The City’s Takeover Panel needs to get a grip

David Hellier
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WHEN Omega Insurance decided five years ago to redomicile to Bermuda, I would think it unlikely that many shareholders gave much thought to how the company would be regulated from here on in, specifically in regard to being within the remit of the City’s Takeover Panel. But in the past few days many of them have had cause to reconsider the implications of that move.

Omega has been in the throes of lengthy takeover discussions and recently appeared to be on the way to agreeing a deal that would see the group effectively in the control of Mark Byrne, an insurance entrepreneur who also happens to be the godson of Warren Buffett.

Byrne, with the encouragement of the group’s board, put in an offer for up to 25 per cent of Omega’s shares. His offer, on which he was advised by Citi, was an unusual reverse tender which envisaged him paying up for shares in a price range. The more investors agreed to sell at a lower price, the less he would have to pay.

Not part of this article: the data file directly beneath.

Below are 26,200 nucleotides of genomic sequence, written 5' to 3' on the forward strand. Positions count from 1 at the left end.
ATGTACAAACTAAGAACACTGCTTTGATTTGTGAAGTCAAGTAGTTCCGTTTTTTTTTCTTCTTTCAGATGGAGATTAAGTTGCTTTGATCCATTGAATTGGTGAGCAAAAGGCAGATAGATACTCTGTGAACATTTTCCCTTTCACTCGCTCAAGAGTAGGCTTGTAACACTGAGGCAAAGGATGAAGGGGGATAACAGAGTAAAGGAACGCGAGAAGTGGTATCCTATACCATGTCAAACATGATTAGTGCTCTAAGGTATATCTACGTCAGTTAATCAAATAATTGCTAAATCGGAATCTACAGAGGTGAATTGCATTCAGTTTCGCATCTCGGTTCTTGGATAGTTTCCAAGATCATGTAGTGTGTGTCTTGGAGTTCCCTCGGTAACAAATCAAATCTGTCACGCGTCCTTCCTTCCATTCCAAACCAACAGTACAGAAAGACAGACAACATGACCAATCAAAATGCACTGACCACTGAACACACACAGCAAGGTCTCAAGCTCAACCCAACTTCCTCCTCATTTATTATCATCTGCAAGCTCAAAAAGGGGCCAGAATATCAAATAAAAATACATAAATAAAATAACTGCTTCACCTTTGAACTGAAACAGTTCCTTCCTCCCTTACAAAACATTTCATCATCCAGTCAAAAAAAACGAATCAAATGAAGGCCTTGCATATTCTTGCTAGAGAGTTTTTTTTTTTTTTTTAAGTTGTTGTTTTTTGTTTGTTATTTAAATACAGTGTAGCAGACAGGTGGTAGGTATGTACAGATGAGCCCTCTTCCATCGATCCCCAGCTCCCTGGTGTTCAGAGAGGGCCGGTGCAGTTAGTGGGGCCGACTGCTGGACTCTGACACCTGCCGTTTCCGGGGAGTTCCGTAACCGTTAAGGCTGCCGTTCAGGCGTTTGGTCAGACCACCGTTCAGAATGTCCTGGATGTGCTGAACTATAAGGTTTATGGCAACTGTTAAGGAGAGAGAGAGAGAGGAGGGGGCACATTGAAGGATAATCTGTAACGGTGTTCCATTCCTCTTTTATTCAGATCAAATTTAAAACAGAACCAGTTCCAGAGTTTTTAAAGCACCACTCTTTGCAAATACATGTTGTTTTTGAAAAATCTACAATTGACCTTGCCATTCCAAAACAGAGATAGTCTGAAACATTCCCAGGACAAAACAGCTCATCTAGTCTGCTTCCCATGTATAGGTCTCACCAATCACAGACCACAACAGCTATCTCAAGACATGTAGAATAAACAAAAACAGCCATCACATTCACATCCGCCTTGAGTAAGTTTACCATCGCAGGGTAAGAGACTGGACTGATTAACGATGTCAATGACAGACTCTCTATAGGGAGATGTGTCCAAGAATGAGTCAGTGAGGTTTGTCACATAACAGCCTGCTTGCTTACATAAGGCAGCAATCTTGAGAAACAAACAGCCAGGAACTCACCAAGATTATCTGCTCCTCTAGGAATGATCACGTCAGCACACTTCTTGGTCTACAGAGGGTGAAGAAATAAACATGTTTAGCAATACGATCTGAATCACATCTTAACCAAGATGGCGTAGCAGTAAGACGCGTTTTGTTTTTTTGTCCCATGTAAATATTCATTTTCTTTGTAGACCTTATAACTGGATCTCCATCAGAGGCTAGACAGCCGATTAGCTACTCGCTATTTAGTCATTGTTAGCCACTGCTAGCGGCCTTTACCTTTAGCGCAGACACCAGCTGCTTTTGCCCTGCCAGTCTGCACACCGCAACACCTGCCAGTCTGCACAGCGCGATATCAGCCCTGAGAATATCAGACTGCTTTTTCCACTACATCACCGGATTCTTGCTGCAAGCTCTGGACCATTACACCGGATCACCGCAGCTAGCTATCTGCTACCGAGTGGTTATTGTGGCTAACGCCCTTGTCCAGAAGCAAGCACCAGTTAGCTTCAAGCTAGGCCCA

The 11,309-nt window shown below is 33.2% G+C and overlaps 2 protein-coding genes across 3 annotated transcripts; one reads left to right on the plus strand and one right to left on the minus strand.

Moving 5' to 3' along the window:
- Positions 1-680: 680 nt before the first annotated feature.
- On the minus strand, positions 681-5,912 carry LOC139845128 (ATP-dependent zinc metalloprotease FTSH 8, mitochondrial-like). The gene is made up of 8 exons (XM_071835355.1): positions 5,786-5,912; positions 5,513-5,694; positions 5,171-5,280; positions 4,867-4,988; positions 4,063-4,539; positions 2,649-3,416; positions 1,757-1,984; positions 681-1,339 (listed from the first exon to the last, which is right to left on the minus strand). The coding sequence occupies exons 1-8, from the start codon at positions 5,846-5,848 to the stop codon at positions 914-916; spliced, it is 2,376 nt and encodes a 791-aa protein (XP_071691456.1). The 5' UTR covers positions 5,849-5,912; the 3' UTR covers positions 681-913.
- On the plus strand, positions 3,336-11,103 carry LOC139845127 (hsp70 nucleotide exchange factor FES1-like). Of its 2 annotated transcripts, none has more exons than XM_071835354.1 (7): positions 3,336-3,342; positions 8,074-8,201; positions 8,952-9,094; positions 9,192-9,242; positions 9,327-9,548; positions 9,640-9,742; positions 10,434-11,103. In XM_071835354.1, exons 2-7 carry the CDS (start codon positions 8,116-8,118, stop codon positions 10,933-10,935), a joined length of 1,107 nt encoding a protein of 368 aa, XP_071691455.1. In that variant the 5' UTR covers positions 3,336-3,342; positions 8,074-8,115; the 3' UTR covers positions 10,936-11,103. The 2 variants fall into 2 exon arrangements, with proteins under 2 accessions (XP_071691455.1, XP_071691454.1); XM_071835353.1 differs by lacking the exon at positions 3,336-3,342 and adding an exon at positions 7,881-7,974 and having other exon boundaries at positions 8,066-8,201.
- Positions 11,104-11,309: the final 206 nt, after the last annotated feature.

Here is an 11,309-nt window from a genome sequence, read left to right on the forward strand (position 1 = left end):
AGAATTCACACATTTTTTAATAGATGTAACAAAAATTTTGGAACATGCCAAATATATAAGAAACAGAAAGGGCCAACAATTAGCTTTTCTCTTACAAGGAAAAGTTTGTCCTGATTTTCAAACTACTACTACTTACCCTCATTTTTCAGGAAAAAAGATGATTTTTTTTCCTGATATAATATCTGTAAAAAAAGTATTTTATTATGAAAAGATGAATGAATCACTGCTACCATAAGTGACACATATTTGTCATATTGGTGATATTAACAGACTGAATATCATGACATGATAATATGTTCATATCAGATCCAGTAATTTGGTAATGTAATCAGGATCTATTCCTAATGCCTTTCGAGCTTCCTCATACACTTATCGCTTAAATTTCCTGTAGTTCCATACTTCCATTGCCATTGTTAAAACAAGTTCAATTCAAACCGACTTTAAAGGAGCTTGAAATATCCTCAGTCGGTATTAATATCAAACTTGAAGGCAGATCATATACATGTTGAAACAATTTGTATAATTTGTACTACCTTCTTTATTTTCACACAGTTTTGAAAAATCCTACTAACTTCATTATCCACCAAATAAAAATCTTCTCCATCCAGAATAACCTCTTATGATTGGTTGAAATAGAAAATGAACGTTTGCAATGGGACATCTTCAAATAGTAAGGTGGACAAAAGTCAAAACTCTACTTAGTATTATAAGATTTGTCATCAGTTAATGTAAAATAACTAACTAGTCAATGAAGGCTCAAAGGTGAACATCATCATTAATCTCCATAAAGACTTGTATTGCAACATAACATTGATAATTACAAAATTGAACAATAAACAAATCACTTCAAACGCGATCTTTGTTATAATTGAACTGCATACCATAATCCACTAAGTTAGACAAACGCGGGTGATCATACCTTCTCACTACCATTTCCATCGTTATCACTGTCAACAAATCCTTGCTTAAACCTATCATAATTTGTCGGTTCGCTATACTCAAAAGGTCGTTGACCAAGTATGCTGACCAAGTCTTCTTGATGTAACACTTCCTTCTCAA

Sources close to the deal say that Citi gave Byrne confidence that he would be able to buy the majority of the shares at the low end of the range. But the tender actually finished with virtually all shareholders agreeing to sell shares only at the top end.

Just before the offer closed, Byrne let it be known that his offer was set to lapse because it had all along been conditional on various regulatory clearance being given, which had not been completed.

Shareholders are now in a mess. One top ten shareholder says the whole thing is a farce. “We’re waiting to hear back from the company but it’s been 12 months now since Omega first announced it had had a takeover approach and we’re still waiting for something to happen.”

Bankers close to the deal are convinced that this impasse would not have happened if Panel rules had applied and the Panel had been able to bang heads together. They worry that other companies such as Hardy Underwriting (also the subject of a bid) have redomiciled.

The Panel should surely consider a change in its remit so that all UK-listed companies come within its purview.

At the moment its view seems to be that “you’re either in or you’re out”, and that shareholders in companies that change their domicile know the risks.

While that may be so, UK financial markets can do without too many more Omega Insurances.